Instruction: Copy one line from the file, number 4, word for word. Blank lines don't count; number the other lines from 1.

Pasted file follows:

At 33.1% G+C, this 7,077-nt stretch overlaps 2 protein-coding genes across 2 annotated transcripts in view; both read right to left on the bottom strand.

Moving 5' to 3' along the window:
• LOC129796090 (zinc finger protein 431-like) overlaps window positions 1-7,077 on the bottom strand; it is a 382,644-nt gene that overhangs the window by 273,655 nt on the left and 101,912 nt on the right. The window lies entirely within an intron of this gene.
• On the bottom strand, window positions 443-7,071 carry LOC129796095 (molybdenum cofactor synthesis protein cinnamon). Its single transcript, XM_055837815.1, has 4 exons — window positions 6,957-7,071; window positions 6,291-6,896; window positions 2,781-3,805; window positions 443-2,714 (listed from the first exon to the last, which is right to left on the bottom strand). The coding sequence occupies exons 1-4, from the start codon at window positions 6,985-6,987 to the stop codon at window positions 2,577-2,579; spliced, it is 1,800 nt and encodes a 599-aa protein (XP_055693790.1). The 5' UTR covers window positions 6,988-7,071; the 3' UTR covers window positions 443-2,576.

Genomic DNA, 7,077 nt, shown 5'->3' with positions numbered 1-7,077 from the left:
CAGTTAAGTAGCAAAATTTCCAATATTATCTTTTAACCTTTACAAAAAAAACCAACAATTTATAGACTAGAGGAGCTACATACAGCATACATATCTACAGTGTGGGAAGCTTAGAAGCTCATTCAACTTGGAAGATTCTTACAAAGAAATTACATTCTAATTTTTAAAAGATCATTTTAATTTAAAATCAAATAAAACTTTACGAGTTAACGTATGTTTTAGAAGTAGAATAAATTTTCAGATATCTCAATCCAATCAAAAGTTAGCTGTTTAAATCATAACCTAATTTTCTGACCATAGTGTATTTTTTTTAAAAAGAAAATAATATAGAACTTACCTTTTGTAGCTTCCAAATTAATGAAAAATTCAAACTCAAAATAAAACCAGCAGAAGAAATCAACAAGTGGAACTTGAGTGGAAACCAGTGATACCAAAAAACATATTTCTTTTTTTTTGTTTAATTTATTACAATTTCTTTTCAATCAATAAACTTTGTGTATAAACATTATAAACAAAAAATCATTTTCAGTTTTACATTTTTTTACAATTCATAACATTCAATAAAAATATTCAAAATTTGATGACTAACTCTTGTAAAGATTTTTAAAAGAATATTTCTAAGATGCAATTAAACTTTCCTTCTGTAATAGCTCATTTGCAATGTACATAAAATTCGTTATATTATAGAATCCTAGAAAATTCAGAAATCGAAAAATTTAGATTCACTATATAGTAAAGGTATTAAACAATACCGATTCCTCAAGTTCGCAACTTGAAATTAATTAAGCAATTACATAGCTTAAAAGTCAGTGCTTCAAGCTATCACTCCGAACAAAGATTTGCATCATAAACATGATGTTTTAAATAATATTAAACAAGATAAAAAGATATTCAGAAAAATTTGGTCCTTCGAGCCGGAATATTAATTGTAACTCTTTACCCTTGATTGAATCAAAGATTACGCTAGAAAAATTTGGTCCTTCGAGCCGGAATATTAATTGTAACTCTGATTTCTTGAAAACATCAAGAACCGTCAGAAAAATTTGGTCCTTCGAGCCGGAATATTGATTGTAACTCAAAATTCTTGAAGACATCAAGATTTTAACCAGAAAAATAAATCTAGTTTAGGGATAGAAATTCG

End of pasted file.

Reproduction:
• On the bottom strand, window positions 443-7,071 carry LOC129796095 (molybdenum cofactor synthesis protein cinnamon). Its single transcript, XM_055837815.1, has 4 exons — window positions 6,957-7,071; window positions 6,291-6,896; window positions 2,781-3,805; window positions 443-2,714 (listed from the first exon to the last, which is right to left on the bottom strand). The coding sequence occupies exons 1-4, from the start codon at window positions 6,985-6,987 to the stop codon at window positions 2,577-2,579; spliced, it is 1,800 nt and encodes a 599-aa protein (XP_055693790.1). The 5' UTR covers window positions 6,988-7,071; the 3' UTR covers window positions 443-2,576.